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What is your advice for someone who is a virgin in their early 20s? How do you get over the perception that “you’re the only one,” and how do you confidently tell a potential partner about your lack of sexual experience without feeling embarrassed?

Thanks for this question. It’s a brave and relatable question—even if it feels like “you’re the only one.” I speak from experience when I say that you’re not alone. I was a virgin in my early 20s, and I am confident there are people of all ages reading this who share your story. There is no right age to engage in sexual activity (outside of consenting age, of course).

There is no right age to engage in sexual activity (outside of consenting age, of course).

The answer to your question may sound simple, but here it is: Be honest with potential partners about your sexual experience, even if there’s not a lot to tell.

For many of us, sex has been a taboo topic, and so it can feel strange talking about it with friends or partners or even our doctors. But when it comes to talking about sex confidently, it really is a fake it until you make it situation. (The “talking about it” part, that is.)

We have to have hard and seemingly embarrassing conversations for them not to be hard and embarrassing anymore. Does that make sense? By putting on a brave face and telling the truth, we normalize our sexual experiences (or lack thereof) for ourselves and our potential partners. The payoff is that we gain a bit more confidence with every conversation.

By telling the truth, we normalize our sexual experiences (or lack thereof) for ourselves and our potential partners.

Your partner may have questions at first, and that’s okay. Allow space for those questions and refrain from setting expectations about their response. But consider that this could also deepen any potential relationships. Especially when you are ready to have sex, communication and transparency can create room for more mindful and fulfilling sex.

I’d encourage you to be confident, even if it feels scary or uncomfortable at first. Remember, our sexuality and experiences—whether we have many or few—aren’t something to be embarrassed about.

I’d also like to challenge the notion of “virginity.” What is a virgin? Where does this label come from? What does it say about how we view sexuality, and why is it so significant?

I, too, called myself a virgin, and it’s a popular label that’s been used throughout history and across cultures. Even today, turn on a rom-com or flip through an issue of Cosmo, and you’ll find the label is freely assigned to anyone who’s yet to have heteronormative penetrative sex.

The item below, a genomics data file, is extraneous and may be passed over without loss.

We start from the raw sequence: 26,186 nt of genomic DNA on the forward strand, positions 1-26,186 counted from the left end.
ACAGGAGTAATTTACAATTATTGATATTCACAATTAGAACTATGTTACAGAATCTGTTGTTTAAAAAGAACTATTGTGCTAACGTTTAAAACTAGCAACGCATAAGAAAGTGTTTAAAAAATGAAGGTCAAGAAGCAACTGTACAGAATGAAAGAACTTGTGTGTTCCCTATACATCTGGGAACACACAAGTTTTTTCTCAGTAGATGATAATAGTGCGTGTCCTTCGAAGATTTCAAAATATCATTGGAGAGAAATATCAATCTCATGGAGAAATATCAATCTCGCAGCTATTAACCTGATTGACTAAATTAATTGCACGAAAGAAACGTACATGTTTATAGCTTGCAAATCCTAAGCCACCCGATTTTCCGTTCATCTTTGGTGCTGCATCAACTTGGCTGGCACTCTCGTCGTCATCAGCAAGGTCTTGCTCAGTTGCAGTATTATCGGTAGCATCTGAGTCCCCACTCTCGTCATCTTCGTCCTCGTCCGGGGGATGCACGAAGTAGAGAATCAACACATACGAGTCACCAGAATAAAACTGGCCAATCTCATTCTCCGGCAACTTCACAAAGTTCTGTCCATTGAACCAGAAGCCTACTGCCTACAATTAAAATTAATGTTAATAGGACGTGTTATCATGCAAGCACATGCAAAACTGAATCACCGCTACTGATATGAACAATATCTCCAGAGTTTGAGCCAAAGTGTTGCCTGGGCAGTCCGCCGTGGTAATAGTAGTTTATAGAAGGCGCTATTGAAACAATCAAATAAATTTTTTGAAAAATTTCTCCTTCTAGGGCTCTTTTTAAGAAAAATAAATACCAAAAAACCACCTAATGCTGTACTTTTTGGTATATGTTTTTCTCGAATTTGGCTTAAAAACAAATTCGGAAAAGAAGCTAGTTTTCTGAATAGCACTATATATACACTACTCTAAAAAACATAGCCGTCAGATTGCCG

But virginity is a social construct that can be traced over centuries. Historically, it was about establishing paternity. Men wanted to ensure their bloodline and family name was passed down. A virgin wife meant there were no questions about paternity. This also meant that virgin women were commodities, which was especially useful for their families when they were sold off into marriage. 

In religious settings (both past and present), virginity is also a sign of purity and morality, while promiscuity is considered shameful. Since 1990, more than two billion dollars has been spent on abstinence-only and abstinence-until-marriage education in the United States despite ongoing criticism that these programs have little scientific-backing and are mostly founded on religious principles.

Even with its long-standing usage, the concept of virginity is limiting for a few reasons. First, the label maintains a narrow definition of sex—penis-in-vagina intercourse. But sex looks different for different people, and virginity is almost always exclusive to heteronormative cis encounters. This excludes many people and defines what sex is and isn’t in one fell swoop.

The label maintains a narrow definition of sex. But sex looks different for different people.

The virgin label can also further perpetuate sex as performance-based or something to be achieved. The negative language claiming virginity is something we “lose” can make us feel ashamed when we finally have sex, which is especially true in cases without consent.

Finally, there is a connotation that lack of sexual experience at a certain age is frowned upon as if we should have all “lost our virginity” as teenagers. We can again look to media to confirm this. Popular titles like “The 40-Year-Old Virgin” and “Easy A” are just two movies from the last two decades that further this narrative.

Ditching the ‘virgin’ name tag means…you get to have autonomy over your body.

All this to say, it’s okay to stop using the virginity label for ourselves and others. This label doesn’t define you. Ditching the “virgin” name tag means you have nothing to lose or prove. You get to have autonomy over your body and decide when it is right for you to engage sexually with others. Hopefully, this mindset can help you feel more secure and confident about who you are and the sexual experiences you have (and haven’t) had.

For further readings about the history of the virginity construct, check out “Virgin: The Untouched History” by Hanne Blank and “The Purity Myth” (read an excerpt here) by Jessica Valenti.

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Kayti Christian (she/her) is an Editor at The Good Trade. She has a Master’s in Nonfiction Writing from the University of London and is the creator of Feelings Not Aside, a newsletter for enneagram 4s and other sensitive-identifying people. Outside of writing, she loves hiking, reading memoir, and the Oxford comma.